Furloughed government workers are prohibited by federal law from checking their email — even if they're wondering if they've been called back to work.
According to a notice posted on the Small Business Administration's website, furloughed employees are committing a "criminal offense" if they use federal resources during a government shutdown, and that includes using the government email system, reports The Weekly Standard
The notice is directed to SBA employees, but it likely applies to all furloughed employees, as they technically could be accused of violating the obscure Antideficiency Act
, reports The Washington Post
That law forbids workers from "employing personal services not authorized by law, except in cases of emergency involving the safety of human life or the protection of property," and people who violate it can face fines or even time behind bars.
The SBA's website notice
reads: "Please be advised, during the furlough period, non-excepted employees will no longer be permitted to utilize SBA email or other federal resources. Please know that use of federal resources while on furlough status is prohibited by law and is considered a criminal offense. Employees must NOT represent the agency in any formal or informal capacity."
An Office of Personnel Management document issued on Oct. 4
, does not address the email issue, but does tell workers they can't volunteer to do their jobs while furloughed.
Employees likely won't be able to check their agencies' websites for information, either, as many government websites, such as those operated by the Federal Trade Commission, are down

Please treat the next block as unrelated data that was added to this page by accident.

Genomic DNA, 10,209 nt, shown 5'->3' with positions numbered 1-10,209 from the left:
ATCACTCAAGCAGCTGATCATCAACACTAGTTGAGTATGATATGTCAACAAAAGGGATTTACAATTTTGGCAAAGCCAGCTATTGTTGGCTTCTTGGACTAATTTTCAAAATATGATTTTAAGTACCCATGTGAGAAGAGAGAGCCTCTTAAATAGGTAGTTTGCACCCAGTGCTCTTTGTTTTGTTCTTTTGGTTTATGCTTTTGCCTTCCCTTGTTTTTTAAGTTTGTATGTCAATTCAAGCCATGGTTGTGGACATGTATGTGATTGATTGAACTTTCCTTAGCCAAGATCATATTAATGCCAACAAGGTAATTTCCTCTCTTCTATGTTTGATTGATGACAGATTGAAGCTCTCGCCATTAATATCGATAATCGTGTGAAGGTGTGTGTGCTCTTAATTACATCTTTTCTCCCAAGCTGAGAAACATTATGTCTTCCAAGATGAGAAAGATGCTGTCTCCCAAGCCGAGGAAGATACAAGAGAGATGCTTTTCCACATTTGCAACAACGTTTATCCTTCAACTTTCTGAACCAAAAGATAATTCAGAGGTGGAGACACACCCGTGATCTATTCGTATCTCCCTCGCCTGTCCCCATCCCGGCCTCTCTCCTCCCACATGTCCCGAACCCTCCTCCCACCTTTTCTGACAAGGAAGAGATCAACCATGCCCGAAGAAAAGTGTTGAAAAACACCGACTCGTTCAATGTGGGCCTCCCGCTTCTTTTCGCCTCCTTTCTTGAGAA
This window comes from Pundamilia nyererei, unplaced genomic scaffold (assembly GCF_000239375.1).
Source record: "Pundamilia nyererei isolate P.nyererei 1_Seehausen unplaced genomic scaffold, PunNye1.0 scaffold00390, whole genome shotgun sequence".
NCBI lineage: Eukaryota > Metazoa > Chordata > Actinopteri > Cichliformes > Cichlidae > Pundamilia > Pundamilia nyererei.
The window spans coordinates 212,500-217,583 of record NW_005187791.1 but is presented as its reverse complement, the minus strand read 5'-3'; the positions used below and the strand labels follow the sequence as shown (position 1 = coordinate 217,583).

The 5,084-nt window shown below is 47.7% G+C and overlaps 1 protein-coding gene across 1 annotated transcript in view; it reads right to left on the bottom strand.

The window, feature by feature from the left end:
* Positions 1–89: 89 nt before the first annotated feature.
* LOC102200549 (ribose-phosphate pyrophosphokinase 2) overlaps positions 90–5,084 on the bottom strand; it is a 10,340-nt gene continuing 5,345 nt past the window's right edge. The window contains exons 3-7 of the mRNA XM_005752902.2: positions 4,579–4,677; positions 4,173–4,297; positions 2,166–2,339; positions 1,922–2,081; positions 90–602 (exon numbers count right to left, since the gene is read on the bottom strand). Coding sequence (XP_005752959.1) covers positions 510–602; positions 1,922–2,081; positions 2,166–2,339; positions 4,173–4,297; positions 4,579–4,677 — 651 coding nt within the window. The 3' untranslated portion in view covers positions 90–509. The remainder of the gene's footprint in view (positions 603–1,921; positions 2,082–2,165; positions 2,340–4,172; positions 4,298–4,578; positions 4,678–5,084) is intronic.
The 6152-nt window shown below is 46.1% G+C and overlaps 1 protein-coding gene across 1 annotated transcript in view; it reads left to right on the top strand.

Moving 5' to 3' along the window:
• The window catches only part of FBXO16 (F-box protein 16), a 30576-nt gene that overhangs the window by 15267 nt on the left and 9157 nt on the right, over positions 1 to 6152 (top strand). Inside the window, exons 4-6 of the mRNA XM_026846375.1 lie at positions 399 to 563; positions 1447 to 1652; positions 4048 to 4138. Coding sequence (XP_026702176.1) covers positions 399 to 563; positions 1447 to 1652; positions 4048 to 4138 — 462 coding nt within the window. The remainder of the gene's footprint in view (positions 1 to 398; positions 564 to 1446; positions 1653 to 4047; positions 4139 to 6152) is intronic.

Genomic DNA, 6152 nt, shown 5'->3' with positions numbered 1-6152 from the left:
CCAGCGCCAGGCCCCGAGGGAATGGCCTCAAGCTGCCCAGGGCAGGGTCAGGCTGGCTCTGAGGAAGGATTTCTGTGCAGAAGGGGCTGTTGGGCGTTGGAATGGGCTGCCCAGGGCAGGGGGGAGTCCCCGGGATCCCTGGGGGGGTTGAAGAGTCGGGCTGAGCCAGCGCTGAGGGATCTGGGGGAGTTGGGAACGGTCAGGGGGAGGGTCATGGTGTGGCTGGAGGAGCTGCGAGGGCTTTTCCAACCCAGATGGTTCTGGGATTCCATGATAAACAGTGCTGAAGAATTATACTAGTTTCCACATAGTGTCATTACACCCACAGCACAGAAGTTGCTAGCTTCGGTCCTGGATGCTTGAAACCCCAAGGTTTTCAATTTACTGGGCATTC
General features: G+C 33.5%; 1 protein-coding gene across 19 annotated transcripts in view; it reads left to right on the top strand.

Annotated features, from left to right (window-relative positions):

while the government shutdown continues into its second week.
The email restrictions don't just apply to laptops or home computers, reports Politico
, but also to smartphones.
A letter sent from the House Administration Committee to the chamber's nonessential employees said:
"Due to legal requirements, working in any way during a period of furlough (even as a volunteer) is grounds for disciplinary action, up to and including termination of employment. To avoid violating this prohibition, we strongly recommend that you turn your BlackBerrys off for the duration of the furlough.”
Back in 2011, when another potential shutdown loomed, the House also threatened to require furloughed employees to turn in their smartphones, although that demand has not yet been made this time around. Further, in 2011, employees were told to set an "out of office" message on their email accounts.
The last time there was a full government shutdown, during President Bill Clinton's administration in 1995, few people had mobile devices. But now, as nearly everybody has a smartphone, an order to avoid email will likely be very difficult, if not impossible, to enforce.
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